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''Naturam ducem sequentes numquam aberrarimus''

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  1. DUNG BEETLES AND POLLİNATİON
For some plant species, dung beetles are crucial (and sometimes obligate) pollinators; this is the case for some decay-scented flowers belonging to the plant families Lowiaceae and Araceae (Nichols et al. 2008). One of the first scientific observations of dung beetle dependent pollination of a carrion-scented plant (Typhonium tribolatum, Araceae) by Gleghorn in India was cited in Arrow (1931); the dung beetles involved are Onthophagus tarandus and Caccobius diminituvus. In the Lebanon, it was reported by Gibernau et al. (2004) that the two dung beetles species O. ovatus and O. sellatus pollinate the dung/carrion-scented plant Arum dioscordis (Araceae) and Meeuse and Hatch (1960) observed beetle pollination in the plant genera  Dracunculus and Sauromatum (Araceae). Four different carrion-feeding Onthophagus species (O. waterstradti, O. fujii, O. aurifex, O. vulpes) and two species of Paragymnopleurus (P. pauliani, P. striatus) were also found to be obligate pollinators of Orchidantha inquei, a Bornean carrion-scented member of the highly relictual plant family Lowiaceae (Sakai and Inoue 1999). This flower does not secret any nectar and the visiting beetles do not seem to receive any other reward. The beetles presumably follow the dung-like odour of the flower and then search the flowers for dung. Since the flower does not provide any reward in form of food or protection to the beetles, this form of pollinator attraction has been called “deceit pollination” (Sakai and Inoue 1999). *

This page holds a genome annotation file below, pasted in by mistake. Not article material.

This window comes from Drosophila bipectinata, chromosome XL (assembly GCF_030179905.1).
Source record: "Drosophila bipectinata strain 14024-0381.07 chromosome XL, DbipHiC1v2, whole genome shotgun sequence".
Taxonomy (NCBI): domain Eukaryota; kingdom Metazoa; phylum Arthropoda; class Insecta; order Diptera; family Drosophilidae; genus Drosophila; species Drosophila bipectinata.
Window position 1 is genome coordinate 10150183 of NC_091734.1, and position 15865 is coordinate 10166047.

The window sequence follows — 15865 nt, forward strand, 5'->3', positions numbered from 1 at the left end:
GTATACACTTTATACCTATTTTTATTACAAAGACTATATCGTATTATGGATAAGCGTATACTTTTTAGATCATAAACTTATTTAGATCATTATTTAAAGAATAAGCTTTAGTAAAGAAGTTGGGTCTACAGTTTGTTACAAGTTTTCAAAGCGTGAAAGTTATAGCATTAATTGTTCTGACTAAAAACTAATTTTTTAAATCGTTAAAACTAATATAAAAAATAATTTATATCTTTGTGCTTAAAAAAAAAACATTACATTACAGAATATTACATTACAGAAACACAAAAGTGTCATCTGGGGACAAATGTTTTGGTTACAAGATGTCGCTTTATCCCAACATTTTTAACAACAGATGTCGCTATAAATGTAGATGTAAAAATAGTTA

Photo: The Dung Beetle Paragymnopleurus pauliani (Scarabaeidae) Visiting the Zygomorphic Flower of Orchidantha inouei (Lowiaceae) **
* : Scholtz, C. H., Davis, A. L. V. and Kryger, U., 2009, Evolutionary Biology and Conservation of Dung Beetles. Pensoft Publisher.
** : Sakai, S., Inoue, T., 1999. A new pollination system: Dung-beetlepollination discovered in Orchidantha inouei (Lowiaceae, Zingiberales) in Sarawak, Malaysia. American Journal of Botany 86, 56–61.

    DUNG BEETLES AND POLLİNATİON

    For some plant species, dung beetles are crucial (and sometimes obligate) pollinators; this is the case for some decay-scented flowers belonging to the plant families Lowiaceae and Araceae (Nichols et al. 2008). One of the first scientific observations of dung beetle dependent pollination of a carrion-scented plant (Typhonium tribolatum, Araceae) by Gleghorn in India was cited in Arrow (1931); the dung beetles involved are Onthophagus tarandus and Caccobius diminituvus. In the Lebanon, it was reported by Gibernau et al. (2004) that the two dung beetles species O. ovatus and O. sellatus pollinate the dung/carrion-scented plant Arum dioscordis (Araceae) and Meeuse and Hatch (1960) observed beetle pollination in the plant genera  Dracunculus and Sauromatum (Araceae). Four different carrion-feeding Onthophagus species (O. waterstradti, O. fujii, O. aurifex, O. vulpes) and two species of Paragymnopleurus (P. pauliani, P. striatus) were also found to be obligate pollinators of Orchidantha inquei, a Bornean carrion-scented member of the highly relictual plant family Lowiaceae (Sakai and Inoue 1999). This flower does not secret any nectar and the visiting beetles do not seem to receive any other reward. The beetles presumably follow the dung-like odour of the flower and then search the flowers for dung. Since the flower does not provide any reward in form of food or protection to the beetles, this form of pollinator attraction has been called “deceit pollination” (Sakai and Inoue 1999). *